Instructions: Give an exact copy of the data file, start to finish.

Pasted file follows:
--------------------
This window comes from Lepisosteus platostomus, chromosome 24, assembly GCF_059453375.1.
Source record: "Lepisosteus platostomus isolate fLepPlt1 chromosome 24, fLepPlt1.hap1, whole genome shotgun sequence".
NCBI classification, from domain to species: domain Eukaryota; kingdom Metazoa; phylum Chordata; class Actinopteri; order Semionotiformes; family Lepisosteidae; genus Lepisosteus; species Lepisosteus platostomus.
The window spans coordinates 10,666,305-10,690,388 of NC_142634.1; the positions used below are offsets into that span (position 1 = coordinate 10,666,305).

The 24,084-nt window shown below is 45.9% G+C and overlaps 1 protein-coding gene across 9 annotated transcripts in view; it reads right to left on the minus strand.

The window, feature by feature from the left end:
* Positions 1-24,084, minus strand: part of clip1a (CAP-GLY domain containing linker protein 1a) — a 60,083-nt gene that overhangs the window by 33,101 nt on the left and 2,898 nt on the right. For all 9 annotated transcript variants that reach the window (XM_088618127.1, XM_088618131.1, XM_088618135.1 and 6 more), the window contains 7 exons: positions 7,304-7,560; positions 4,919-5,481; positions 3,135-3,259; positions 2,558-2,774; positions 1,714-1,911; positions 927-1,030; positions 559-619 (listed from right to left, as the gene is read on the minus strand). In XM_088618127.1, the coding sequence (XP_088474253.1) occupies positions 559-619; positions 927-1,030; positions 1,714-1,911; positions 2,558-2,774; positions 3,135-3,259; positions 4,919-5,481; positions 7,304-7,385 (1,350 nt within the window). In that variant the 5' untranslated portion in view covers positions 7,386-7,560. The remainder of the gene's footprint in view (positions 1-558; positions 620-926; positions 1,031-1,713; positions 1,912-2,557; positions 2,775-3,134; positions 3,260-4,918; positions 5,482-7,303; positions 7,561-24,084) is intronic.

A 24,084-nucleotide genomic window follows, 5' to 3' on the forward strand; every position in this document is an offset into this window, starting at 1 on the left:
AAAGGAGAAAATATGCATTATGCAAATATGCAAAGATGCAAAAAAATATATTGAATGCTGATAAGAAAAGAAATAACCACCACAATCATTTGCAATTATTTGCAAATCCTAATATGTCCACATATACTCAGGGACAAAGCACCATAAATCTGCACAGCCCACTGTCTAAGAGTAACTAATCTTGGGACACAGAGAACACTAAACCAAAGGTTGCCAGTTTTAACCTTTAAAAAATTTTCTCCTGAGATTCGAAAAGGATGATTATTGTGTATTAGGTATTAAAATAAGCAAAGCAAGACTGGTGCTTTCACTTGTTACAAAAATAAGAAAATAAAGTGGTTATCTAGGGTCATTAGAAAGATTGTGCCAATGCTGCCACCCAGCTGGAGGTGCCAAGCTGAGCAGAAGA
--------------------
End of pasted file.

This window comes from Lepisosteus platostomus, chromosome 24, assembly GCF_059453375.1.
Source record: "Lepisosteus platostomus isolate fLepPlt1 chromosome 24, fLepPlt1.hap1, whole genome shotgun sequence".
NCBI classification, from domain to species: domain Eukaryota; kingdom Metazoa; phylum Chordata; class Actinopteri; order Semionotiformes; family Lepisosteidae; genus Lepisosteus; species Lepisosteus platostomus.
The window spans coordinates 10,666,305-10,690,388 of NC_142634.1; the positions used below are offsets into that span (position 1 = coordinate 10,666,305).

The 24,084-nt window shown below is 45.9% G+C and overlaps 1 protein-coding gene across 9 annotated transcripts in view; it reads right to left on the minus strand.

The window, feature by feature from the left end:
* Positions 1-24,084, minus strand: part of clip1a (CAP-GLY domain containing linker protein 1a) — a 60,083-nt gene that overhangs the window by 33,101 nt on the left and 2,898 nt on the right. For all 9 annotated transcript variants that reach the window (XM_088618127.1, XM_088618131.1, XM_088618135.1 and 6 more), the window contains 7 exons: positions 7,304-7,560; positions 4,919-5,481; positions 3,135-3,259; positions 2,558-2,774; positions 1,714-1,911; positions 927-1,030; positions 559-619 (listed from right to left, as the gene is read on the minus strand). In XM_088618127.1, the coding sequence (XP_088474253.1) occupies positions 559-619; positions 927-1,030; positions 1,714-1,911; positions 2,558-2,774; positions 3,135-3,259; positions 4,919-5,481; positions 7,304-7,385 (1,350 nt within the window). In that variant the 5' untranslated portion in view covers positions 7,386-7,560. The remainder of the gene's footprint in view (positions 1-558; positions 620-926; positions 1,031-1,713; positions 1,912-2,557; positions 2,775-3,134; positions 3,260-4,918; positions 5,482-7,303; positions 7,561-24,084) is intronic.

A 24,084-nucleotide genomic window follows, 5' to 3' on the forward strand; every position in this document is an offset into this window, starting at 1 on the left:
AAAGGAGAAAATATGCATTATGCAAATATGCAAAGATGCAAAAAAATATATTGAATGCTGATAAGAAAAGAAATAACCACCACAATCATTTGCAATTATTTGCAAATCCTAATATGTCCACATATACTCAGGGACAAAGCACCATAAATCTGCACAGCCCACTGTCTAAGAGTAACTAATCTTGGGACACAGAGAACACTAAACCAAAGGTTGCCAGTTTTAACCTTTAAAAAATTTTCTCCTGAGATTCGAAAAGGATGATTATTGTGTATTAGGTATTAAAATAAGCAAAGCAAGACTGGTGCTTTCACTTGTTACAAAAATAAGAAAATAAAGTGGTTATCTAGGGTCATTAGAAAGATTGTGCCAATGCTGCCACCCAGCTGGAGGTGCCAAGCTGAGCAGAAGA